Pit stops, which were necessary because of the race’s length, began on lap 31 when Harry Gant, driving for Hal Needham, went down pit road.

After the cycle of stops ended, Gant held a comfortable lead over Labonte and Waltrip.

Suddenly, Waltrip became inspired.

“Junior got on the radio and asked me if I wanted the $200,000 to win or $75,000 for second place,” Waltrip said. “I decided to give it my all.”

Sure enough, Waltrip began to cut away at Gant’s lead. It was a steady process as Gant had older tires.

On the last lap Waltrip slipped by Gant in turn four to win by 0.31-second and create an anticipated dramatic finish to the first all-star race.

But then came the unexpected – and accompanying controversy.

Just as he crossed the finish line the engine in Waltrip’s Chevrolet blew in a huge plume of smoke. It was almost as if it had been timed to happen.

Immediately the conspiracy theorists began to rumble. They determined that Waltrip raced with illegal, oversized engine – something Johnson was certainly capable of providing – and then mashed the clutch at the finish line to avoid detection.

If NASCAR suspected anything there was nothing it could do about it. How does it inspect a blown engine?

For his part Waltrip, who was $200,000 richer, said only that his engine was designed for ultimate power and a short lifetime.

“Before the race the boys told me not to run it any harder than I had to,” he said. “It wasn’t going to last long.”

That didn’t halt suspicions, which continue to this day.

The Winston was deemed a success. But there were issues.

At first it was decided the event would be held at multiple tracks so all of them could share in the glory and anticipated income.

But Charlotte remained steadfast. It declared that with its marketing skills and noted penchant for creating splashy spectacles it should remain home to the all-star race. It only made sense.

But Reynolds decided the race should share the wealth. Thus it was moved to Atlanta in 1986.

Big mistake.

The number of laps was increased to 83 but there were only 10 entrants – all winners from 1985.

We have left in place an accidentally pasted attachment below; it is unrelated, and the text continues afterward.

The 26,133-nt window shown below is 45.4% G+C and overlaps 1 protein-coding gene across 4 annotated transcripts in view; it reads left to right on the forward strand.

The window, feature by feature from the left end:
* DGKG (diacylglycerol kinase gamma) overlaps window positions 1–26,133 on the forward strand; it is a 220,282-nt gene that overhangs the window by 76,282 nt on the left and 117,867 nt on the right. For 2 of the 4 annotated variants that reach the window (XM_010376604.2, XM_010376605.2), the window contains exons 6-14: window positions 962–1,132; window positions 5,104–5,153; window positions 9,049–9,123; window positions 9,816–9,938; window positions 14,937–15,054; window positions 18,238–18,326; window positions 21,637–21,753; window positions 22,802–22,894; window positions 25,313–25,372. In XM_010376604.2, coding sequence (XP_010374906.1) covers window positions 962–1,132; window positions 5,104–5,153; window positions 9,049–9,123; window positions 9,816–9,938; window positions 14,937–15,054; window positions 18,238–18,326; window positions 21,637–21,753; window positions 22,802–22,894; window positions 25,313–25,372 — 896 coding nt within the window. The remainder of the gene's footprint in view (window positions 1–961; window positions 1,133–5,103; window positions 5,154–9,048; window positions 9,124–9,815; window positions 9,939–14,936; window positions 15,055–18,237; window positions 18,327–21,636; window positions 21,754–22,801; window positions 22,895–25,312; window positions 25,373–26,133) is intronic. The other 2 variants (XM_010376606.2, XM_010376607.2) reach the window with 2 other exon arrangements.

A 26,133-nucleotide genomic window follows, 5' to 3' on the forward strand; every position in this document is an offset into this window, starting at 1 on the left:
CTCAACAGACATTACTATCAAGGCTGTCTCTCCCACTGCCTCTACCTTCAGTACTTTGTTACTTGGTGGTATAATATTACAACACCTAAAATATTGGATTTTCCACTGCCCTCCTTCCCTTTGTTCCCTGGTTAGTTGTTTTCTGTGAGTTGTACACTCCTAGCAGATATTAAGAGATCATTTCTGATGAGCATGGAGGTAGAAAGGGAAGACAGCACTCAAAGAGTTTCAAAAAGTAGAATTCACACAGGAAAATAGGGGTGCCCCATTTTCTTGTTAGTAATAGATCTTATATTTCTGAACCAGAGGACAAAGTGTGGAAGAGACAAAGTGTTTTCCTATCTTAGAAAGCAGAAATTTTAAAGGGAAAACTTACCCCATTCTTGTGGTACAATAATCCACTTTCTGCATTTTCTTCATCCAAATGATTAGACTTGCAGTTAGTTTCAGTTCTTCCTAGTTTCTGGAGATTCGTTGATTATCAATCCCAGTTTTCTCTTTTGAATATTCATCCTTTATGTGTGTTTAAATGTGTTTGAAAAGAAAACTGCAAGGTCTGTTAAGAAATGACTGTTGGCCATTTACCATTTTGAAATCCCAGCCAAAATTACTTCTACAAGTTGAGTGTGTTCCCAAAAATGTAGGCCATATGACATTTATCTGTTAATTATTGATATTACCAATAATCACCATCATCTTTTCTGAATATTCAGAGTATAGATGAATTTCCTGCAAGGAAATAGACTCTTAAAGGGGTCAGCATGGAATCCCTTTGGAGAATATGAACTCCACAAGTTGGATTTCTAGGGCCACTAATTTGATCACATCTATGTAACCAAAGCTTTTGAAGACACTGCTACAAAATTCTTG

The race was an unadulterated snoozer. Bill Elliott led all but one lap – Dale Earnhardt got credit for leading lap 40 on pit road – and went on to win by more than two seconds.

The inaugural The Winston drew 110,000 fans at Charlotte. Only 18,500 attended at Atlanta.

There was a good reason why. The Atlanta race was held on Mother’s Day. NASCAR never raced on that day and still doesn’t.

It’s one thing to take dad to a race. It’s quite another to take mom. Take her to brunch.

The race returned to Charlotte the next year and has been held at the track ever since. There’s no longer any talk of moving it.

Over the years there have been multiple format changes and entry requirements.

They, among other things,have helped make the race better and bigger than could have been imagined in 1985.



The thoughts and opinions expressed here are those of the author and do not necessarily reflect those of, its owners, management or other contributors. Any links contained in this article should not be considered an endorsement.

Development Journalists

Chevy Celebrates 400th XFINITY Win

As @ChaseElliott took the checkered flag Friday night at Richmond International Raceway in the Virginia 529 College Savings 250, he gave manufacturer Chevrolet its 400th win in the NASCAR XFINITY Series.

Chevrolet executive Jim Campbell, the U.S. Vice-President of Performance Vehicles and Motorsports who was in attendance, congratulated the JR Motorsports organization following the win. “We are very proud of Chase Elliott and his win tonight at Richmond International Raceway”.

Chevrolet scored its first NASCAR XFINITY Series win with Tommy Houston in August of 1982 Hickory (NC) Speedway, and since then the bow-tie brigade has scored wins with scores of different drivers. The list reads like a who’s who in the sport, Dale Earnhardt, Terry Labonte, Jeff Burton, and others.

While his dad, Bill Elliott, was a staple driver for Ford for most of his career — with the exception of six races —  it appears that Chase will stay with the bowtie gang for years to come.

“It’s a big deal for me for sure and Ernie as well, said Elliott about the Chevrolet milestone, “he’s been a big part of a lot of those (wins). Very fortunate to be a very very small part in that compared to what he’s had. Happy to do that for those guys.”

By capturing Chevrolet’s momentus victory, Elliott added to the list of accomplishments made by the manufacturer in NASCAR. As of last night, Chevy has earned nearly two-dozen driver titles and 16-manufacturer championships as a result of its 400 wins in the XFINITY Series.


SCHULTZ: Darlington Return Brings High Expectations for Elliott